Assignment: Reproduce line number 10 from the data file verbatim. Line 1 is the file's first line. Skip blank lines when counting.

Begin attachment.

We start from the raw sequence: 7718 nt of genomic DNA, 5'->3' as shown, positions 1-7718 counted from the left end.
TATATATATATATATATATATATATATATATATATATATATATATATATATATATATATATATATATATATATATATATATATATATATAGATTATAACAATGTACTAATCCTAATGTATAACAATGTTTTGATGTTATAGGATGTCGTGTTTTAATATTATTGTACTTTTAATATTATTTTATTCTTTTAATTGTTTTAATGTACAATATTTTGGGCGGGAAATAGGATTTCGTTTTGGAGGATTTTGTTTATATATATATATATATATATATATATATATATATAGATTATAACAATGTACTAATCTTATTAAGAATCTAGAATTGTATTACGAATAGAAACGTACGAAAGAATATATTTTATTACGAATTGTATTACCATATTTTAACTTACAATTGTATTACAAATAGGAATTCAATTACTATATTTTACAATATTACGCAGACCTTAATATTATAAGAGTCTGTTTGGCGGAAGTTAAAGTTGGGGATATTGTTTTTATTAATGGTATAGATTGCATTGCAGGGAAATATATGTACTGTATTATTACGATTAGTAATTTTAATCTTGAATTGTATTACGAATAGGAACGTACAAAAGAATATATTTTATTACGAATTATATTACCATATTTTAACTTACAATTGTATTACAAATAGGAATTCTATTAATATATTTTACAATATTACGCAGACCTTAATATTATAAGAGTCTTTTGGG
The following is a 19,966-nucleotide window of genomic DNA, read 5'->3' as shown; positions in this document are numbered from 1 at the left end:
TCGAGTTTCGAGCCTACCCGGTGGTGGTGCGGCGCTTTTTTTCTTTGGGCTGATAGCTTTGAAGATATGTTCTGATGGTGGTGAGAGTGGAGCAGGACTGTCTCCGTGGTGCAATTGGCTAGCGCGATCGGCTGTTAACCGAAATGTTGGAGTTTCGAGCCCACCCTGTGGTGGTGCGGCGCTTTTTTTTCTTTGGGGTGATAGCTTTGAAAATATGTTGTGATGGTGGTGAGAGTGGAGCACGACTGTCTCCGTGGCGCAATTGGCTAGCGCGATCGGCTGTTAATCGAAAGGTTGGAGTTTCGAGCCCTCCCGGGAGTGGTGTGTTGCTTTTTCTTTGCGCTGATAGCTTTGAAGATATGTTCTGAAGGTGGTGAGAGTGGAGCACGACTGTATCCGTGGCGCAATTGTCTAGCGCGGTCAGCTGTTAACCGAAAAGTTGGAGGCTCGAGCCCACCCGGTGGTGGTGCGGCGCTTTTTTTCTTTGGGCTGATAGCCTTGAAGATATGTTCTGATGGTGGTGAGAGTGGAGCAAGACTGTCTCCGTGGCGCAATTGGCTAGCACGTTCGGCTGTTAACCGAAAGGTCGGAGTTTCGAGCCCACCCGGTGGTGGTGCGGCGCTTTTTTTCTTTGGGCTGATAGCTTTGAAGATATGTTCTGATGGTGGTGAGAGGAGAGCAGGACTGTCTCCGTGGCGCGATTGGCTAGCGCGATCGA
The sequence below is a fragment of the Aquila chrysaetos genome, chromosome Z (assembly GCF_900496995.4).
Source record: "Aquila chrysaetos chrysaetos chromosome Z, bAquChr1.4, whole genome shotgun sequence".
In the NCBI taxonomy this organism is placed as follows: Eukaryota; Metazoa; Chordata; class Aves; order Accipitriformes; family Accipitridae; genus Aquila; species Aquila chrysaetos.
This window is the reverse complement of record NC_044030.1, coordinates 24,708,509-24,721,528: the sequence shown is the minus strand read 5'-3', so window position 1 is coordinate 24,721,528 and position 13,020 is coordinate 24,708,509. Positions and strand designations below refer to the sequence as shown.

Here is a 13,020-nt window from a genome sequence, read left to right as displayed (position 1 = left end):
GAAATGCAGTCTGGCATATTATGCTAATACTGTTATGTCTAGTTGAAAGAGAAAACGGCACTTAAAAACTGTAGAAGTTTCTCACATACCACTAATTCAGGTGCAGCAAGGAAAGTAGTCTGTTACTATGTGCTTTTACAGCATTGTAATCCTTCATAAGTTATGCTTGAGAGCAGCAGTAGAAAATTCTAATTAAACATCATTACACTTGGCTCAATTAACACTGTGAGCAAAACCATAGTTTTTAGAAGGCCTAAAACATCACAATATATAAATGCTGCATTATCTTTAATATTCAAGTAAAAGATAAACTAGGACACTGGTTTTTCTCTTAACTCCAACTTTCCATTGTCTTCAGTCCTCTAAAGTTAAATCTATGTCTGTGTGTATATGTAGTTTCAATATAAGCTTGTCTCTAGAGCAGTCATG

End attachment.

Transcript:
GAAATGCAGTCTGGCATATTATGCTAATACTGTTATGTCTAGTTGAAAGAGAAAACGGCACTTAAAAACTGTAGAAGTTTCTCACATACCACTAATTCAGGTGCAGCAAGGAAAGTAGTCTGTTACTATGTGCTTTTACAGCATTGTAATCCTTCATAAGTTATGCTTGAGAGCAGCAGTAGAAAATTCTAATTAAACATCATTACACTTGGCTCAATTAACACTGTGAGCAAAACCATAGTTTTTAGAAGGCCTAAAACATCACAATATATAAATGCTGCATTATCTTTAATATTCAAGTAAAAGATAAACTAGGACACTGGTTTTTCTCTTAACTCCAACTTTCCATTGTCTTCAGTCCTCTAAAGTTAAATCTATGTCTGTGTGTATATGTAGTTTCAATATAAGCTTGTCTCTAGAGCAGTCATG